'Sommersby' moves in knowing ways

February 05, 1993|By Stephen Hunter | Stephen Hunter,Film Critic

He's a soldier from the wars returning, with that grace and wariness that constant exposure to mortal danger confers; the webbed lines of tragic wisdom pressed into the flesh around his eyes testify to the rigors of the battles he's survived and the long stay in a POW camp that followed.

She's his wife, six years parted from him and now she has to learn to know him again, perhaps even love him. Imagine her surprise when she determines that he's not the same man that left her: he's better -- stronger, kinder, smarter, more just, braver. But while every moral virtue has grown . . . why has his shoe size shrunk two measures?

If "Sommersby" sounds familiar, that's because it's an uncredited remake of the Daniel Vigne's great "The Return of Martin Guerre" of 1982, with Gerard Depardieu as the haunted veteran of some forgotten European war. So, like "The Vanishing," it's an American remake of an excellent foreign film. Yet this big-budget American version is far from a disgrace: it has the same slow sense of human mystery and deep passion as the original. And it has the courage to confirm to the original contours of the story and not "fix" it for an American audience. In other words, it respects its audience, rather than holding it in contempt.

Of course for the story to work, it must be nestled somewhere in a past before the mechanical contrivance of a camera could freeze a likeness forever, and the only check on a person's appearance was the imperfect eye of memory. Clearly, this was possible in the French version, set in a vague Middle Age; Jon Amiel's version is set in Tennessee in the second year following the Civil War, in a bleakly beautiful mountain valley that has been ravaged by Yankees and is only now, two years after Appomattox, beginning to pick itself up from ruin.

Instead of Depardieu's lumpy decency, we get Richard Gere's silkiness. But the fundamental goodness of Jack Sommersby is not beyond Gere's reach: Gere seems less narcissistic and aware of his beauty. His Jack is a Tennessee aristocrat who once led the town in hell-raising and masculine cruelty. He only made love to his wife when he was drunk. His attitude toward the African-Americans who were his slaves was typical of the age. His sense of mastery of the physical universe was complete.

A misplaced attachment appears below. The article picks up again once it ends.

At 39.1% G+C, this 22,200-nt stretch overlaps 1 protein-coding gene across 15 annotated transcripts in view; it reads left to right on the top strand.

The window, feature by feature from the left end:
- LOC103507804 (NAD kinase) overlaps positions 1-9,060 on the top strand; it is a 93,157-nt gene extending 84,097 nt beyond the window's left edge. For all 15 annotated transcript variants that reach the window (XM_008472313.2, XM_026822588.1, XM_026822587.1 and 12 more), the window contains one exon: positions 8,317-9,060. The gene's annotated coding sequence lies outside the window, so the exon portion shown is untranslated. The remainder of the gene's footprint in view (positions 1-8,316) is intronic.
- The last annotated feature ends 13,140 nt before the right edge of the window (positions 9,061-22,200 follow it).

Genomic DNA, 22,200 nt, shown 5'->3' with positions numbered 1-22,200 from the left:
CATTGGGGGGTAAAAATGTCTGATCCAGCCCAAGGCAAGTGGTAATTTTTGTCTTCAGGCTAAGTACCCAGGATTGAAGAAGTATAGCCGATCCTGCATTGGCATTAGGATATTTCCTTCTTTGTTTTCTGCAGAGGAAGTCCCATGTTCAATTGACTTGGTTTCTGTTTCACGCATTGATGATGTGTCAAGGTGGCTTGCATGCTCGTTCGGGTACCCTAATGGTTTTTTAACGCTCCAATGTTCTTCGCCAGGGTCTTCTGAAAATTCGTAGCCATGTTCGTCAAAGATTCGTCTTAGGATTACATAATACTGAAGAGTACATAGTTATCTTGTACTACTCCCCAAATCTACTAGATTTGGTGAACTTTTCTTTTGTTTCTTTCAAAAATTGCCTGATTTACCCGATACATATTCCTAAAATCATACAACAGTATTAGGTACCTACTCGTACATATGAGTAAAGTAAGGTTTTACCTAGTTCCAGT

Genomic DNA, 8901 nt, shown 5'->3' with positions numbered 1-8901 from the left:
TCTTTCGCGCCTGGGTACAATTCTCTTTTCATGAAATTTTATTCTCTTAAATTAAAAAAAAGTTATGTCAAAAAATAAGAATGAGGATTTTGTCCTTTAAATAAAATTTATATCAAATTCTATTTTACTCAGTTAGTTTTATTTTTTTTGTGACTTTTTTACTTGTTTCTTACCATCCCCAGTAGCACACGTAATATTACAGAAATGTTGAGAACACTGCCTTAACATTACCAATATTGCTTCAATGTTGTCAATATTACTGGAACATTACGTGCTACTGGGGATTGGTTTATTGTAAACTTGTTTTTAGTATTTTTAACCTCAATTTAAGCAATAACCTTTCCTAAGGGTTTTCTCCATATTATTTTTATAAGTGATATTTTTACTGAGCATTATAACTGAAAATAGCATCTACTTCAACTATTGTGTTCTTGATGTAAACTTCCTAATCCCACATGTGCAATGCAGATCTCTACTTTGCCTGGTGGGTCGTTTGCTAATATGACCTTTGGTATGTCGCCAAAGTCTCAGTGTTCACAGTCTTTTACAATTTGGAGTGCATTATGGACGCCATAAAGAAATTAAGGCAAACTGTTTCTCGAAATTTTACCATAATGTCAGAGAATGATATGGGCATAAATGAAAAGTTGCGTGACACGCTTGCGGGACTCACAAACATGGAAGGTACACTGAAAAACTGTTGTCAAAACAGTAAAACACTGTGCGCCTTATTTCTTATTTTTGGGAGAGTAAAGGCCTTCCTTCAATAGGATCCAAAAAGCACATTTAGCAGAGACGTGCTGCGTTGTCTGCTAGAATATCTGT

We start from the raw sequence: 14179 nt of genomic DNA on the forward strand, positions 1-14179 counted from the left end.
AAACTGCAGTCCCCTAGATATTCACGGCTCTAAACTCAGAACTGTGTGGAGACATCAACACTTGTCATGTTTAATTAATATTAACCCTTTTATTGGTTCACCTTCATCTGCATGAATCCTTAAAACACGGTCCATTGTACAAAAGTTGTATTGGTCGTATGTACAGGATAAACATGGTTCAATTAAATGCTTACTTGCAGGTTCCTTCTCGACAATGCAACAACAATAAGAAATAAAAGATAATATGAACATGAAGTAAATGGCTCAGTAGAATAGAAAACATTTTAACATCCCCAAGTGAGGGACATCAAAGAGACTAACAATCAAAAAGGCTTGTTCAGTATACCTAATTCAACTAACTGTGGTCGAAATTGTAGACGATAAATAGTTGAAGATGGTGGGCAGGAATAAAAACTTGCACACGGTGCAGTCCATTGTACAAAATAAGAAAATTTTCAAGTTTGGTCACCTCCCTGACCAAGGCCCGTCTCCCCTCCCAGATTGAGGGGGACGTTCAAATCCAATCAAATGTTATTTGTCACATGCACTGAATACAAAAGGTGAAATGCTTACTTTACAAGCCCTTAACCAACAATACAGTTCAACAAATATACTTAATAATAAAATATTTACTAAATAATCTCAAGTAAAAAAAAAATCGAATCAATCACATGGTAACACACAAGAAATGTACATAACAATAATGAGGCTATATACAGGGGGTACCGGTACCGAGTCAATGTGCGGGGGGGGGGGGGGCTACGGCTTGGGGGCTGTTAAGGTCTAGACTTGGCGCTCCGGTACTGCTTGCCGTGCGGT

But the new Jack has been softened and made almost New Age. (His social liberalism is a bit hard to believe, given the time and place, and seems more calculated to win box-office points than to achieve any standard of reality, but let that pass.) When he resumes the aristocrat's leadership role, it's to find the path to salvation for his community. (It's the rare American movie that has agriculture as a background.) He stands for redistribution of wealth, racial equality and the guts to stand against the Klan.

But most important, he is capable of love. And love is the force that drives the movie. Jodie Foster is the young wife and the Gere-Foster coupling yields surprising resonances. She's happily given up on playing working-class slatterns as she did in "The Accused" and "Little Man Tait" and is able to give full expression to the penetrating intelligence that is so obvious in interviews with her.

Of course Jack's virtue makes him a target; even as he has saved his community, some in it hate him and work to bring him down. Is he the real Jack Sommersby? The faint possibility that he might not be also galvanizes his enemies -- but of course the movie is interested in the central question of identity. Is a man his name or is he his soul? Can a bad man have a good life if he reinvents himself in the name of another? What, really, is a "name" anyway.

In the end, Jack must decide whether to die in virtue or live in sin. It's a choice American movies almost never contemplate; they take the sin without argument. I think a long last reel %J courtroom scene isn't quite as brilliant as the filmmakers seem to think it is -- there's both too much of it, and not enough -- and the movie sometimes seems to drag. But still, unlike most American movies, it aims for the heart and the brain, not the glands and the privates.


Starring Richard Gere and Jodie Foster.

Directed by Jon Amiel.

Released by Warner Bros.

Rated PG-13.


Baltimore Sun Articles
Please note the green-lined linked article text has been applied commercially without any involvement from our newsroom editors, reporters or any other editorial staff.